Quantum Chromodynamics (QCD) and Quantum Electrodynamics (QED) are both integral parts of the Standard Model of particle physics, but they are not extensions or rivals of each other. Instead, they describe different fundamental forces and aspects of particle interactions.

QED is the quantum field theory that describes how light and matter interact. It’s all about the electromagnetic force, one of the four fundamental forces, and deals primarily with the interactions between photons (which mediate the electromagnetic force) and charged particles like electrons.

QCD, on the other hand, is the theory that describes the strong nuclear force, another of the four fundamental forces. This force is what holds the protons and neutrons together in an atomic nucleus and involves the interactions between quarks and gluons (gluons are the force carriers for the strong force).

So, while QED and QCD are both quantum field theories and share some mathematical similarities, they apply to different forces and particles. They coexist within the Standard Model, each addressing a unique aspect of particle physics. The real beauty of the Standard Model is how it integrates these different theories into a cohesive understanding of the subatomic world, despite their distinct domains.

Quantum electrodynamics is the theory that quantizes the electromagnetic interaction by introducing the field of photons. This affects particles with charge.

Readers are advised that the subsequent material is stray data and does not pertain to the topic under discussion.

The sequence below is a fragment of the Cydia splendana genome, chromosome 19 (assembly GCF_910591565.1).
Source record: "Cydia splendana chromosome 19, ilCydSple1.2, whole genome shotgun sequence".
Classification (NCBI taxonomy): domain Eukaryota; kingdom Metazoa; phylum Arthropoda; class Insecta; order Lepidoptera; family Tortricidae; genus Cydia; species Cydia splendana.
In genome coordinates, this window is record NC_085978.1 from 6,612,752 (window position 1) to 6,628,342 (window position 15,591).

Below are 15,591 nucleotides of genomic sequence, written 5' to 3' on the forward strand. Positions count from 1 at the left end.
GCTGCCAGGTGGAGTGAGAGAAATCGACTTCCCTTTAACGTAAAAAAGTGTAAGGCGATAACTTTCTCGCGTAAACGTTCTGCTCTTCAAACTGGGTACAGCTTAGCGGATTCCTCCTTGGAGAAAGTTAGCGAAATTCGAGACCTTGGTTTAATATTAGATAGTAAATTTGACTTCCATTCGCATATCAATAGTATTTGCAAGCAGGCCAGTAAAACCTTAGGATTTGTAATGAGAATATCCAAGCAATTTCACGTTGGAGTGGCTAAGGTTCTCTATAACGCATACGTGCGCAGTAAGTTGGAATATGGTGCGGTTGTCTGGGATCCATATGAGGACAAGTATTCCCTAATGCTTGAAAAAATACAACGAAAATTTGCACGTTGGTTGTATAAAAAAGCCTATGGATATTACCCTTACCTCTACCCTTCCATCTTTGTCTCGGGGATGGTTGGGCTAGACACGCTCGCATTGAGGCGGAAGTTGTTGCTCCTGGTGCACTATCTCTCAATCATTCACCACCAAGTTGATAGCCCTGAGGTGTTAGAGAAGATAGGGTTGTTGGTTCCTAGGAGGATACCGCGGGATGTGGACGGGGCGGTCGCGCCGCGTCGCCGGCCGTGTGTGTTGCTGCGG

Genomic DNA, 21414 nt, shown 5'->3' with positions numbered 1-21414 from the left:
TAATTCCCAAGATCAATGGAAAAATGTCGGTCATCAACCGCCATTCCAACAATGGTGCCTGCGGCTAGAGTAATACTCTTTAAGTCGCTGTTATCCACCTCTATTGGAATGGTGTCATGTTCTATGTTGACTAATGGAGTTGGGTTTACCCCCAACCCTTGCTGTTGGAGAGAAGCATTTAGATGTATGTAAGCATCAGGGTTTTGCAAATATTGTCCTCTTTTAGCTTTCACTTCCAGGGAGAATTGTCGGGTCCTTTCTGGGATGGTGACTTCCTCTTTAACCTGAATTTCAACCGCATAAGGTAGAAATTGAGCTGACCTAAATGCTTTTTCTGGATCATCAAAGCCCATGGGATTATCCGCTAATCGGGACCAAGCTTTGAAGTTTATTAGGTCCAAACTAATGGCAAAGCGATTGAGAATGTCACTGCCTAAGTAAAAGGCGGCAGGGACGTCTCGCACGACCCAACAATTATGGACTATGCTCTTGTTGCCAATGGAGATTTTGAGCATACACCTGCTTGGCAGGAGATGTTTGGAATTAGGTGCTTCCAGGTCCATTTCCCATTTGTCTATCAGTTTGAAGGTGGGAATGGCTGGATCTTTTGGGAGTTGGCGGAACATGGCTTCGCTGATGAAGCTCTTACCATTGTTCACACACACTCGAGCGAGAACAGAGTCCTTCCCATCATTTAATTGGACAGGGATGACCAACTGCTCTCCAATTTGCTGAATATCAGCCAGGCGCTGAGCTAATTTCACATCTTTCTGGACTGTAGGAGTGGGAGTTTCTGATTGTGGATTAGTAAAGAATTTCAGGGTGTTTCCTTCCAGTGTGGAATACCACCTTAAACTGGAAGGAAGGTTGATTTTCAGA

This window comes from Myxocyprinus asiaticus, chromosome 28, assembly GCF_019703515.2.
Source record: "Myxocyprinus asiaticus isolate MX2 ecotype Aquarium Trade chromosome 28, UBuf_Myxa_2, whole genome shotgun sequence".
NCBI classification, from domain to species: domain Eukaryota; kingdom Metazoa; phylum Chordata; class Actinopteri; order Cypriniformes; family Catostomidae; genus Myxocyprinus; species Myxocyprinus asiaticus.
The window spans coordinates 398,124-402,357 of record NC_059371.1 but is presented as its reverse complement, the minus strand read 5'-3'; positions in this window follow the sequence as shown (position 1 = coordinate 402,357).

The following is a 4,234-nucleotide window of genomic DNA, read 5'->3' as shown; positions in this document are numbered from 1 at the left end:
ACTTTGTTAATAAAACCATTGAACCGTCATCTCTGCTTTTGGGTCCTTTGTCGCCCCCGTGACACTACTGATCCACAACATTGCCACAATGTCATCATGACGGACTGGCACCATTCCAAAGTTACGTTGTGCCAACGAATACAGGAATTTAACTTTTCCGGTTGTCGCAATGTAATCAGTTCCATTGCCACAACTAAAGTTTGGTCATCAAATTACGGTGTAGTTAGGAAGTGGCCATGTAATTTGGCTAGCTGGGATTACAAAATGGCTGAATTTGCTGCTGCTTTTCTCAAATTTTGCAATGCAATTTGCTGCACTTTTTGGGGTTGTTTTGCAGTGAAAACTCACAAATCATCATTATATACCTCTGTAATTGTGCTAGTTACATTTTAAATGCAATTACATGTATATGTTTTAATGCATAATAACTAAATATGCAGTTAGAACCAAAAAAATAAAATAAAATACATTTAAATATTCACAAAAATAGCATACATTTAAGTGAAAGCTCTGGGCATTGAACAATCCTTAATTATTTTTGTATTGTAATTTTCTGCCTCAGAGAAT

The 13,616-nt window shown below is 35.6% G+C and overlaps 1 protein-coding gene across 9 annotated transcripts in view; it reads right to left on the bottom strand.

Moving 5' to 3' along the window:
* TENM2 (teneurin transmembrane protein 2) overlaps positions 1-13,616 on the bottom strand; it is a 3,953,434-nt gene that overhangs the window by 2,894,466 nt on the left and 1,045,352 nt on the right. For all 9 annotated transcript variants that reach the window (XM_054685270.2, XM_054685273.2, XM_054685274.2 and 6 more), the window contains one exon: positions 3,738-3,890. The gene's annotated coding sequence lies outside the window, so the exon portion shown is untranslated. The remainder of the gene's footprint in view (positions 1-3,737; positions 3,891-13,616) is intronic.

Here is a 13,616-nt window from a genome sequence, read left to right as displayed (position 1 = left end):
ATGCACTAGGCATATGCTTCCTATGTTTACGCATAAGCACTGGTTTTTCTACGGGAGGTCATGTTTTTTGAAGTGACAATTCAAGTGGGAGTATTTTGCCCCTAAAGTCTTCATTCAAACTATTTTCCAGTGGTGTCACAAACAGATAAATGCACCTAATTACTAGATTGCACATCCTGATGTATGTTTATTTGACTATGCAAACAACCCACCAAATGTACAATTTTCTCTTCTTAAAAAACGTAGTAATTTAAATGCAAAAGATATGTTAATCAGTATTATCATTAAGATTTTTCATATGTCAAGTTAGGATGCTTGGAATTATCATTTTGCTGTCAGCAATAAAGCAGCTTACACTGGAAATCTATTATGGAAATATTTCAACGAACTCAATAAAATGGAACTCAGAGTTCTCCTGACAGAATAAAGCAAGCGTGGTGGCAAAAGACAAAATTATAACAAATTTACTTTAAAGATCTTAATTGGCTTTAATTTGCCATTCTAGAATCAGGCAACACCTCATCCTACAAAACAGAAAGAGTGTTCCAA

Quantum chromodynamics is the theory that quantizes the strong interaction by introducing gluons. This affects quarks.

These are separate theories because they model interactions that occur on different scales, but they (along with quantum flavorudynamics for the weak interaction) can be unified to form the Standard Model by combining terms in the Lagrangian in a sense.

>Is QCD an extension of QED, or is QCD a “rival” of QED?

Neither, they explain different things. Quantum electrodynamics is the quantum field theory of electromagnetism, while quantum chromodynamics is the quantum field theory of the strong force. Electromagnetism is the force between charged particles mediated by photons (the same particles as the quantisation of light), and is responsible for electrons and nuclei being held together to form atoms, magnets, the repulsion between things when you touch something, etc. The strong force on the other hand is the force that holds together quarks (one of the fundamental particles) to make protons and neutrons, which are what then make up the nuclei of atoms.

The standard model of particle physics is built on both QCD and QED (along with another force, the weak force, but discussion of how that ties in can get complicated). As these forces are different, we need different field theories for them, so they are not extensions or competing theories.

In a very ELI5 way, while they’re describing more unfamiliar things, they’re not extensions or rivals of each other, they’re just different things. Gravity and electromagnetism are two descriptions of different forces in Newtonian mechanics, and they’re also neither rivals nor expansions of each other.

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